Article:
Southern Oregon’s Hip House construction company puts art on par with craftsmanship and collaboration.
Photography by Robert Frost
For Tyler Groover, owner of Hip House LLC, art comes in many forms, especially the remodeling of a home. It weaves its way throughout the process via the decisions made along the way and presents itself in the finished product.
“We strive to make every aspect of what we do about the quality and our own integrity,” says Groover, who, with wife Amanda, owns the Southern Oregon construction company founded in 2017. The company focuses on cultivating strong relationships with clients, and building trust is an important foundation. Based in Medford, Hip House’s has clients spanning the entire Rogue Valley. Along with emphasizing customer service, it has a reputation for craftsmanship, old-school work ethic and the highest quality down to the tiniest details.
Groover is a fourth-generation construction expert, and he looks at construction the way an artist would look at a sculpture. “Every single step matters,” Groover says.
Hip House had a challenge on its hands with recent clients Katy Colson and Jeff Hailand, who wanted to transform what Groover called a “funky” one-bedroom property, wedged into a steep hillside in Ashland, into a 2500-square-foot three-bedroom, two-story vacation escape that includes eye-catching exterior landscape, a tranquil pool and sweeping views of the surrounding mountains.
“The homeowners wanted their house to blend in with the hill, and not diminish the surrounding natural landscape,” Groover explains of the whole-house renovation and addition overlooking Ashland’s nearly 6,000-foot Grizzly Peak. “We designed the home to harmonize with the hillside.”
Hip House’s 10-month project started with working through, in and around insulated concrete forms (ICF), a robust material popular in homes in the early 2000s. Groover says the 1-foot concrete-filled blocks that stack uniformly provide great insulation but are difficult to alter and limit redesign flexibility.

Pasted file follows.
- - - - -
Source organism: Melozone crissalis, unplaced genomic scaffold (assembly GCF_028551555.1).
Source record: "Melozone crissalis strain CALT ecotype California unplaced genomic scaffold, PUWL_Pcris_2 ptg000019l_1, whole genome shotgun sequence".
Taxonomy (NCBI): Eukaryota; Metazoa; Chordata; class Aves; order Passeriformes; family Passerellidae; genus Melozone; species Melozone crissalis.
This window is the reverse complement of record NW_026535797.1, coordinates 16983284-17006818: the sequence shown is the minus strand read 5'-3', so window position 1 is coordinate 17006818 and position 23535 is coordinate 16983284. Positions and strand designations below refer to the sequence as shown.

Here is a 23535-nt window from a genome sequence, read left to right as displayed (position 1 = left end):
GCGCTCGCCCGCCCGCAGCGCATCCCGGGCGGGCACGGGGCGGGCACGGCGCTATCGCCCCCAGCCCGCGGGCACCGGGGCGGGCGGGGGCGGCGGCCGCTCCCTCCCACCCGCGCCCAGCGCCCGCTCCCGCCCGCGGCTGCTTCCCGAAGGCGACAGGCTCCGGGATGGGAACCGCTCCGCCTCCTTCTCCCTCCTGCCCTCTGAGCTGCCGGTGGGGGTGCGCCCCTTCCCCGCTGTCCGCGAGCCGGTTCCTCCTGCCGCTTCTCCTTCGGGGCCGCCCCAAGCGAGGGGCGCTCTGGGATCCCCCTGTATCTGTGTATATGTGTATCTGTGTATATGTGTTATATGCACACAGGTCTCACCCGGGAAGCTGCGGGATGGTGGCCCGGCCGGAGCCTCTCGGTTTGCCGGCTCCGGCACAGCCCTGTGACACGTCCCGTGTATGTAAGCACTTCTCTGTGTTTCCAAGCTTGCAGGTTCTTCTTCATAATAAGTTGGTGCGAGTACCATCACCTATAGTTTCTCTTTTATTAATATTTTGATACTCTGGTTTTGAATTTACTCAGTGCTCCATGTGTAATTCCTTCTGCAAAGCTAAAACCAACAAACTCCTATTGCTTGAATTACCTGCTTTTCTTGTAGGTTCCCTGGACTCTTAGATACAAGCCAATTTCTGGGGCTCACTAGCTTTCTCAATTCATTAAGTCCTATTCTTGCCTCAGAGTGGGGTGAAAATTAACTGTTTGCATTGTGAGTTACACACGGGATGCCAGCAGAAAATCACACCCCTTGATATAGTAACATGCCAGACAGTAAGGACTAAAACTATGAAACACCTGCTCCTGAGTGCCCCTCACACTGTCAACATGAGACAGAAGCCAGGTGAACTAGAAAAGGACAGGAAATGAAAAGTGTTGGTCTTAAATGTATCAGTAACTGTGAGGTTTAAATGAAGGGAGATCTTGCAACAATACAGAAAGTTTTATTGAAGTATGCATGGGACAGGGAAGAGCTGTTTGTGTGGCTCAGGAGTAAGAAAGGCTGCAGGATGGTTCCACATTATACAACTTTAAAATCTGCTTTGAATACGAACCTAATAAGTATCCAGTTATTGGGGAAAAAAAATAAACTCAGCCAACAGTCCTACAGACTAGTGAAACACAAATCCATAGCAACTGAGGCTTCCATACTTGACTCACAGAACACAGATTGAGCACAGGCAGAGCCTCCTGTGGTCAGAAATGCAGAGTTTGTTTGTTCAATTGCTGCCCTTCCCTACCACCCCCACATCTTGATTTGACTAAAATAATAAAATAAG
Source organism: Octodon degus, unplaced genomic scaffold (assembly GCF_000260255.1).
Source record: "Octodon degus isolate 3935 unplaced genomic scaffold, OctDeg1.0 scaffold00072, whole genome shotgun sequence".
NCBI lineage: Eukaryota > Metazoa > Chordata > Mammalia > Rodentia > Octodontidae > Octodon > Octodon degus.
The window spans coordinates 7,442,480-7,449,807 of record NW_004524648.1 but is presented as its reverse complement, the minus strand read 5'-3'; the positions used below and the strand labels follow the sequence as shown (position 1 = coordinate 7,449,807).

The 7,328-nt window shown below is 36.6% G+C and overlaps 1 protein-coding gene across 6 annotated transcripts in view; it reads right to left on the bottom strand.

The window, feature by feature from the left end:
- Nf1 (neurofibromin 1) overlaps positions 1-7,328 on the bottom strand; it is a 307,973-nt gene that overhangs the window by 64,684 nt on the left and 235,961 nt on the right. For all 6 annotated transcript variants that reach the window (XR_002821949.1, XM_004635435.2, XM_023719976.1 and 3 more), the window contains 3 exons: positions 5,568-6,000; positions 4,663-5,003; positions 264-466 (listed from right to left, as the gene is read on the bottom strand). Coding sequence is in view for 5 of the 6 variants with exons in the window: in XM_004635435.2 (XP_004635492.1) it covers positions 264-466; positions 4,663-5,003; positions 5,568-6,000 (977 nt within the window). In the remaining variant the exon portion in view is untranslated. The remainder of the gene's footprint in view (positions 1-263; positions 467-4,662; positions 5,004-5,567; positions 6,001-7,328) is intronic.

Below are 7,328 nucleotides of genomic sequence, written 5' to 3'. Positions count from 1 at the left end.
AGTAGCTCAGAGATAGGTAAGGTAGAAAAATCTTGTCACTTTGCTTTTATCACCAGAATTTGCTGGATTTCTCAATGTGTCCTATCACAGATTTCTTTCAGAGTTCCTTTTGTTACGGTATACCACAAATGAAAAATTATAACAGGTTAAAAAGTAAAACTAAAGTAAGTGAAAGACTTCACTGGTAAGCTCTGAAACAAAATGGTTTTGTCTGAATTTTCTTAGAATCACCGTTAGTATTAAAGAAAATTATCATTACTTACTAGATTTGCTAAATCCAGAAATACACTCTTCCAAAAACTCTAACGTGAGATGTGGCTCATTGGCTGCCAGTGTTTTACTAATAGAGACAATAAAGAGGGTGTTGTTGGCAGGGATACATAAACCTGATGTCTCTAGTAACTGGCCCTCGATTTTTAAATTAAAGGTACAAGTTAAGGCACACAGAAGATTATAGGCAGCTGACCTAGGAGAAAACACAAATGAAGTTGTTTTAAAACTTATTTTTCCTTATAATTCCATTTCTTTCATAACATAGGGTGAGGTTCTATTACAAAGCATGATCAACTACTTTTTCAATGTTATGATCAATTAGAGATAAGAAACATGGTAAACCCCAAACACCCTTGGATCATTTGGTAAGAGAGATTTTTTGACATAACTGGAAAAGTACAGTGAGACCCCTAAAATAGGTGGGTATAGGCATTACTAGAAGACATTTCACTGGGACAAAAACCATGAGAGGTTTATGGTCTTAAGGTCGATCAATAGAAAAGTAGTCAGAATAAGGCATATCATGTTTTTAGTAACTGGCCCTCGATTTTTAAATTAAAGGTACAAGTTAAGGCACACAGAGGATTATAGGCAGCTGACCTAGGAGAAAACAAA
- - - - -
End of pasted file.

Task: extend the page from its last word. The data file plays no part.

The company worked alongside architect Carlos Delgado and KenCairn Landscape Architecture, both based in Ashland, in addition to other subcontractors to problem solve and bring the clients’ vision to life. The presence of the ICF required collaborating on plumbing, HVAC, wiring, window replacements, stability issues and more.
During the majority of the project, the clients remained at their primary home in St. Louis but stayed in constant contact with Groover, remotely overseeing their dream vacation residence with an eye to its artfulness.
Hip House sited and developed the garage at the property’s height to serve as both entrance and exit, installed heated floors throughout the California-modern house and had a deer fence erected whose patina matches the hillside’s rustic ochre tone.
Groover is particularly proud of two of the home’s features: an interior redwood staircase salvaged from a football stadium, whose eco-friendly stain the client sourced from an Australian company; and a visually stunning tongue-and-groove door to the pool-equipment room made of reclaimed, patinated redwood.
“Everything about this project was done mindfully with visual appeal considered, and with resourcing what we could in a meaningful way,” Groover says. “The whole project was really a work of art in motion.”